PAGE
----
Author(s): Peterson MD, Rhea MR, Alvar BA
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Abstract There has been a proliferation in recent scholarly discussion regarding the scientific validity of single vs. multiple sets of resistance training (dose) to optimize muscular strength development (response). Recent meta-analytical research indicates that there exist distinct muscular adaptations, and dose-response relationships, that correspond to certain populations. It seems that training status influences the requisite doses as well as the potential magnitude of response. Specifically, for individuals seeking to experience muscular strength development beyond that of general health, an increase in resistance-training dosage must accompany increases in training experience. The purpose of this document is to analyze and apply the findings of 2 meta-analytical investigations that identified dose-response relationships for 3 populations: previously untrained, recreationally trained, and athlete; and thereby reveal distinct, quantified, dose-response trends for each population segment. Two meta-analytical investigations, consisting of 177 studies and 1,803 effect sizes (ES) were examined to extract the dose-response continuums for intensity, frequency, volume of training, and the resultant strength increases, specific to each population. ES data demonstrate unique dose-response relationships per population. For untrained individuals, maximal strength gains are elicited at a mean training intensity of 60\% of 1 repetition maximum (1RM), 3 days per week, and with a mean training volume of 4 sets per muscle group. Recreationally trained nonathletes exhibit maximal strength gains with a mean training intensity of 80\% of 1RM, 2 days per week, and a mean volume of 4 sets. For athlete populations, maximal strength gains are elicited at a mean training intensity of 85\% of 1RM, 2 days per week, and with a mean training volume of 8 sets per muscle group. These meta-analyses demonstrate that the effort-to-benefit ratio is different for untrained, recreationally trained, and athlete populations; thus, emphasizing the necessity of appropriate exercise prescription to optimize training effect. Exercise professionals may apply these dose-response trends to prescribe appropriate, goal-oriented training programs.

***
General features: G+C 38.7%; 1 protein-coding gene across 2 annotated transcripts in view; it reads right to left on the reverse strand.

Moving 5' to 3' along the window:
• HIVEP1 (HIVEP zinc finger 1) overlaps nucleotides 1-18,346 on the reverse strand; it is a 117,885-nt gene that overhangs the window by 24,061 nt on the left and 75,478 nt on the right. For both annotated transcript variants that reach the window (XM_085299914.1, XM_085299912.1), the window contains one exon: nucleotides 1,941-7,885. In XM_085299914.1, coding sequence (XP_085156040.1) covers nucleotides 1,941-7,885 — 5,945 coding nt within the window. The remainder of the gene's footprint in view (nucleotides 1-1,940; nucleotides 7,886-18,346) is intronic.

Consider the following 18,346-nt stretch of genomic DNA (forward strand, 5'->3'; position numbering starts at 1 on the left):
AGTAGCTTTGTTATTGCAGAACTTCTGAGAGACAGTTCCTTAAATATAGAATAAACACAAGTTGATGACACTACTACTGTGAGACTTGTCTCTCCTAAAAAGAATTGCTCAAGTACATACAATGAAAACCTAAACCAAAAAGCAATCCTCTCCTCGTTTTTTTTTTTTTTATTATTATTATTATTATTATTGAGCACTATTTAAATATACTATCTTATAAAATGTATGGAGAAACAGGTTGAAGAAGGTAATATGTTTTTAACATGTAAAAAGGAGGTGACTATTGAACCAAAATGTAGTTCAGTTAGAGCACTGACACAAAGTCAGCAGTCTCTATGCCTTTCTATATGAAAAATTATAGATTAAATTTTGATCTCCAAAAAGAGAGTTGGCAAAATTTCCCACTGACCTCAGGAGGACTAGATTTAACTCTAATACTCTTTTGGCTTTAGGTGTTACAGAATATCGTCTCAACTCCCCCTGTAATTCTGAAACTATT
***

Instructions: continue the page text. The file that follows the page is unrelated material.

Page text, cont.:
This article was published in J Strength Cond Res
and referenced in Journal of Sports Medicine & Doping Studies